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Ken Borland



Sadness as two players leave the Springbok family 0

Posted on January 19, 2018 by Ken

 

Coach Heyneke Meyer likes to talk about the Springbok team as being a family, and there was sadness in camp on Monday when two players left the squad ahead of the Rugby Championship finale against the All Blacks at Soccer City on Saturday.

While Jacques Potgieter, who has an abdominal strain, was a fringe player, Francois Steyn is a key figure in the team, having played 53 Tests despite being just 25 years old, and a senior player.

But his departure from the squad to have ankle surgery is undoubtedly in the long-term interests of both the team and the player.

“Frans has quite a few loose pieces of bone in his ankle and every now and then one of them gets lodged in the joint, causing him excruciating pain. As a long-term solution, we’re sending him for surgery to have it cleaned out on Wednesday. Unfortunately that means he will be out for three months and he will miss the end-of-year tour,” team doctor Craig Roberts said.

Steyn might be missing out now, but the positive side is that he will be able to have a proper rest and pre-season conditioning before starting next year’s SuperRugby competition with the Sharks, hopefully in prime physical and mental state.

Sometimes an enforced break like this one can end up adding years to a player’s career and, as Roberts pointed out, the Springboks are looking for another 60 Tests from the utility back and he will be a vital figure in the 2015 World Cup in England.

A third player could well leave the squad on Tuesday, with prop Coenie Oosthuizen going to see a specialist in Durban about his neck injury. Meyer rushed the versatile Oosthuizen back into the team, naming him on the bench for the Test against Australia despite the 23-year-old having played just 35 minutes for the Free State Cheetahs since injuring his neck during his Springbok debut against England in June.

Sometimes players are rushed back into action too soon and it is a credit to Roberts that he managed to convince Meyer to pull Oosthuizen from last weekend’s game; the team doctor clearly has doubts that the prop has fully recovered.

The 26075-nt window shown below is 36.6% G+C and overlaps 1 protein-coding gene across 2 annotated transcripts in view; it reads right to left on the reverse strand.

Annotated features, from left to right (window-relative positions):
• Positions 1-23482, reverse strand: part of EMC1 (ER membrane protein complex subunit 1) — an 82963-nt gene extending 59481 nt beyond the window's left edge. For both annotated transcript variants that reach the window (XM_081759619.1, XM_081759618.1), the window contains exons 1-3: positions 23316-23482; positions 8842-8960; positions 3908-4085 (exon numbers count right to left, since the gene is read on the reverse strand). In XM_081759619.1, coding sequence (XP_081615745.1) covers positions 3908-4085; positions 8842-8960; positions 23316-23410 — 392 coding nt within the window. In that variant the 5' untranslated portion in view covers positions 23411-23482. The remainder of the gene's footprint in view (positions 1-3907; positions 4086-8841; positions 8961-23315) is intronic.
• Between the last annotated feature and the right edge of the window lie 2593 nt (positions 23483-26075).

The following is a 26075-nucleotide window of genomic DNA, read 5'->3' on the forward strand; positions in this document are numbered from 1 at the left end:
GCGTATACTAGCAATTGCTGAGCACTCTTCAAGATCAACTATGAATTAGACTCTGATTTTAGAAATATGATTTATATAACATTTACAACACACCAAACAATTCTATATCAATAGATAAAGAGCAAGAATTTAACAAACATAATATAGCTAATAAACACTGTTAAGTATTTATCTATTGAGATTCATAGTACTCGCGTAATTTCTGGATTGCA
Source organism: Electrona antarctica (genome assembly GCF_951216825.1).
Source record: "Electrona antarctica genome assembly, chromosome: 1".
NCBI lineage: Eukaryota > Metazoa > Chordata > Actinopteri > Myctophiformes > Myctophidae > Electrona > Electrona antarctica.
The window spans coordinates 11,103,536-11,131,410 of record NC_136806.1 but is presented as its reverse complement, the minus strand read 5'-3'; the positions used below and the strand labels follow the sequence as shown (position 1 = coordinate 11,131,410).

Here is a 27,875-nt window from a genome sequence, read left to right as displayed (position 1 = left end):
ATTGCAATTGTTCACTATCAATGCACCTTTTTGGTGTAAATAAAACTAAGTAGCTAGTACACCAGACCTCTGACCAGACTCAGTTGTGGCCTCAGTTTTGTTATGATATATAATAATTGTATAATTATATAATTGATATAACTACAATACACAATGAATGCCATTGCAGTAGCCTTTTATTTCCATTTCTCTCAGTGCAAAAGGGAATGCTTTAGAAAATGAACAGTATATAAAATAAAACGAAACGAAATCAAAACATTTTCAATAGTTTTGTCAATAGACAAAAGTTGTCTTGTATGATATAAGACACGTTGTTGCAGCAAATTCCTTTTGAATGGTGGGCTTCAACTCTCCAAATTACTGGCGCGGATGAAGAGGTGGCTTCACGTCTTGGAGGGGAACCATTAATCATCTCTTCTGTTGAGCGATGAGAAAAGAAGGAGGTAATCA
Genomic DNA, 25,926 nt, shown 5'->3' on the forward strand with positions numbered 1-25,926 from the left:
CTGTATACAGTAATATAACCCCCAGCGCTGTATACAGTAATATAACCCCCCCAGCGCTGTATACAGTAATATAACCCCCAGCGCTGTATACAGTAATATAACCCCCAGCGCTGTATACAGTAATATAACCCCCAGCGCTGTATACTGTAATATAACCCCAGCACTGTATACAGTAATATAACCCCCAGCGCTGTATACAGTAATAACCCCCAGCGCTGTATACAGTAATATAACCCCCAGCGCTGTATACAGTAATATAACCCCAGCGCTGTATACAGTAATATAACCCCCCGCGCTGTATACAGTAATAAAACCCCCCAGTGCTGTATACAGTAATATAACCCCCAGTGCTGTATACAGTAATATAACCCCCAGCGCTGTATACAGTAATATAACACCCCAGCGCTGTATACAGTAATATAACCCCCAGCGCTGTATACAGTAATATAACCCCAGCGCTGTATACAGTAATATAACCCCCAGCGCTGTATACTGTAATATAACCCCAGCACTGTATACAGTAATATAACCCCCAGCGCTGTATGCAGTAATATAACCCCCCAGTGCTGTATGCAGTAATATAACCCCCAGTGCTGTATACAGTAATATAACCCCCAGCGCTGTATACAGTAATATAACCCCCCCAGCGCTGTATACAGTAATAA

“Again, we want to ensure we make the right long-term decision and I’m not happy with his neck; he still has some quite significant symptoms, especially stiffness,” Roberts said.

Both the Springboks and All Blacks are coming off impressive weekend victories, setting up another titanic clash between the two great rivals at the iconic stadium in Soweto. New Zealand may have already clinched the inaugural Rugby Championship title, but there is no doubt they will be up for the game against the old enemy.

Apart from notching another victory on South African soil, they would also love to complete the year unbeaten and stretch their winning run to 16 matches dating back to the start of their triumphant World Cup campaign.

“We’ve won the Rugby Championship, but we’ve parked that and we’re now focused on winning in South Africa. If you talk to the older guys, they’ll tell you it’s more rewarding winning here than beating the Springboks at home. The guys that have been around a while really love testing themselves against the best here; it’s one of the toughest places to win,” loose forward Sam Cane said on Monday.

Lock Sam Whitelock also stressed the importance of Saturday’s game.

“It’s really nice that we’ve put the trophy away, but this weekend will be a massive challenge. It would be great to start off a new competition with a clean sweep.